James Hartson

James Hartson

Called to bar: 
Inner Temple
01792 464623
Conducts cases in both English and Welsh

James joined Chambers in 2011, following a 19-year first career as a police officer in London and Cardiff, including many years as a Special Branch officer and detective at New Scotland Yard.

James has a first class honours degree in law and was awarded an outstanding grade in his Bar course. He is an Inner Temple and Bristol Law school prize-winner.

Practice areas

Criminal law

James acts for the prosecution and defence in all proceedings in the Crown Court, including jury trials, sentencing hearings and confiscation proceedings. He has also appeared at the criminal division of the Court of Appeal in appeals against conviction and sentence.

James has represented the defence in a wide spectrum of criminal allegations, including kidnap, robbery, firearms and drug trafficking offences. He also acts in serious offences of fraud and dishonesty including conspiracy to defraud, blackmail, money laundering and perverting the course of justice. James also represents defendants in cases of sexual offences, including those which involve historic allegations.

In 2016/17 James was instructed as junior counsel for the defence in three separate cases of murder.

James is regularly instructed by Swansea city council to prosecute fraud and consumer protection offences investigated by Trading Standards officers.

James has successfully represented the police and members of the public in appeals against revocations of firearms certificates. He has also appeared before the Parole Board to represent prisoners recalled by the Secretary of State in appeals against the revocation of their licences.

Significant cases:

Instructed as junior counsel for each of the following defendants, charged with murder:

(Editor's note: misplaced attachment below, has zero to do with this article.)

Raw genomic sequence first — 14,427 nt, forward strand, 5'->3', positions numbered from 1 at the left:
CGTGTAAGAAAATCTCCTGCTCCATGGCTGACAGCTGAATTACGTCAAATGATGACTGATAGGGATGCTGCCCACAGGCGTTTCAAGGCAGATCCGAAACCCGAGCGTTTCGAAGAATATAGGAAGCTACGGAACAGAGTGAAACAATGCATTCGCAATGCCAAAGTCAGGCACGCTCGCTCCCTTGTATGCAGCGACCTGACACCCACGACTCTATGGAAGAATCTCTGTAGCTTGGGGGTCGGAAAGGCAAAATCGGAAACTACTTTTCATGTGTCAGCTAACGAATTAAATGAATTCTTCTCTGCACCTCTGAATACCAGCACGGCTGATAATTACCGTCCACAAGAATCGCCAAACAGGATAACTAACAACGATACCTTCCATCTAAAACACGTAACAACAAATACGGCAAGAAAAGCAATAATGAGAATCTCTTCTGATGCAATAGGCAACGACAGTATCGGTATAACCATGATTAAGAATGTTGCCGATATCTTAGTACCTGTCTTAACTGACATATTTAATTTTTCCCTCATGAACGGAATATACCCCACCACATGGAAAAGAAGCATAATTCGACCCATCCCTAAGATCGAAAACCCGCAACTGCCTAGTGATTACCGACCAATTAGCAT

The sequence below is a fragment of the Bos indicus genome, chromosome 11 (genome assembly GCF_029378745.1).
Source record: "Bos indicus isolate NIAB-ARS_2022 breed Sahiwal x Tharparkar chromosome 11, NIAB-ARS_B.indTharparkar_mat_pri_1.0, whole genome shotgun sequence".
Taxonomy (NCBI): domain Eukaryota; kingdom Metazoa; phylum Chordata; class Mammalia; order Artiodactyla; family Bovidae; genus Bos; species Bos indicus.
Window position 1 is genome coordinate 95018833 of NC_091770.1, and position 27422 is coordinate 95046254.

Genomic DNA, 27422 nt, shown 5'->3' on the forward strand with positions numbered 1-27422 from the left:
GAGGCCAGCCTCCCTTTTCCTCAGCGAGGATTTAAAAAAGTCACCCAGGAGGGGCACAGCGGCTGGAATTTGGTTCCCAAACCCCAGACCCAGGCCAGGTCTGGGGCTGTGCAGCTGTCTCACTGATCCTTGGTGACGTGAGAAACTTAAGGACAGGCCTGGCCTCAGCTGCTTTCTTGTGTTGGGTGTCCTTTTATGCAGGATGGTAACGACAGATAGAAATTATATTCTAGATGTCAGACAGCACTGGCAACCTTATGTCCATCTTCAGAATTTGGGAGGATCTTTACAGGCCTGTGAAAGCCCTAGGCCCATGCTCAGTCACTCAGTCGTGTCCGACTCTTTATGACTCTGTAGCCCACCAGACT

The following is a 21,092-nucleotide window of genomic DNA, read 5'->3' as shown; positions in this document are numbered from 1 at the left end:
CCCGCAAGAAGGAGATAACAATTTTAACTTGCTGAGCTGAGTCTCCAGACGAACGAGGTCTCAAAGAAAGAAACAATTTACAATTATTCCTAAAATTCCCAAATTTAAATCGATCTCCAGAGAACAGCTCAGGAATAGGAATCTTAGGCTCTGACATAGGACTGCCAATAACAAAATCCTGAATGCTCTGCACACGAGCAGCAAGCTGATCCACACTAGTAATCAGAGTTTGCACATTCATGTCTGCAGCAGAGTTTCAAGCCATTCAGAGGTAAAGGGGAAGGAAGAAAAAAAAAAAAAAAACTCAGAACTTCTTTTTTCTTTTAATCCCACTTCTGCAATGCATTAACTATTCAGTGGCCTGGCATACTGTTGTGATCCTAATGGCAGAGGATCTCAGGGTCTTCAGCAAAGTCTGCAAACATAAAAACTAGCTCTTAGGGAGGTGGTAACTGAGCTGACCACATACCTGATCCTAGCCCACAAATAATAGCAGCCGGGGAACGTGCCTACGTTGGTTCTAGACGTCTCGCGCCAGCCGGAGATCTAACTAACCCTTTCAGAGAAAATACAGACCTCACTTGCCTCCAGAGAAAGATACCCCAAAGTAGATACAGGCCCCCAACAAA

• R v Thomas (2016) – led by Mr M Vere-Hodge QC
  • R v Richards (2017) – led by Mr C Clee QC
  • R v Harries (2017) – led by Mr C Clee QC
  • R v Morgan (2018):    Operation ‘Violet Oak’ – represented one of five defendants charged with historic allegations of sexual abuse in a 35-count indictment. Following an application by each defence counsel to stay the indictment due to an abuse of process, the prosecution offered no evidence against each defendant.
  • R v Hughes (2018):    Operation ‘Almond’ – represented a defendant charged with historic sexual offences following a large-scale investigation into allegations of abuse at Welsh schools and care homes.
  • R v Richards (2017):     Operation ‘Dogstar2’ – represented one of five defendants charged with conspiracy to launder the proceeds of crime in a 6-week trial. The defendant was acquitted by the jury.
  • R v Watkins (2013):    Operation ‘Bugs’ – represented one of seventeen defendants charged with conspiracy to defraud, following one of Wales’ largest prosecutions brought by a local authority into the fraudulent mis-selling of insurance.
  • R v Akinsete (2012): represented the defendant in a heroin/cocaine supply trial, subsequently appealed in the Criminal Division of the Court of Appeal and reported as R v Akinsete [2012] EWCA Crim 2377, a leading authority on the definition of the meaning of “being concerned” in the supply of controlled drugs
  • R v Lowndes (2013): represented the defendant at the Criminal Division of the Court of Appeal in an appeal against sentence where the trial judge had impermissibly treated lies told by the defendant as an aggravating feature. The appeal was allowed and sentence reduced. Reported as R v Lowndes [2013] EWCA Crim 1747
  • R v Westwood (2013): represented the defendant in a matter originally charged and sent to the crown court as attempted murder but tried for wounding with intent. The defendant was acquitted by the jury
  • R v Stanlake (2013): represented an employee of a football club, charged with multiple counts of false accounting involving the alleged theft of a substantial amount of cash. The defendant was acquitted by the jury
  • R v Gilheaney (2016): represented the first named defendant in a 16-defendant drugs conspiracy. Following a successful submission at the close of the prosecution case that there was no case to answer, the defendant was acquitted on the direction of the trial judge
  • Criminal Bar Association
  • Wales and Chester Circuit
  • LLB (First Class Hons)
  • BVC (Graded Outstanding)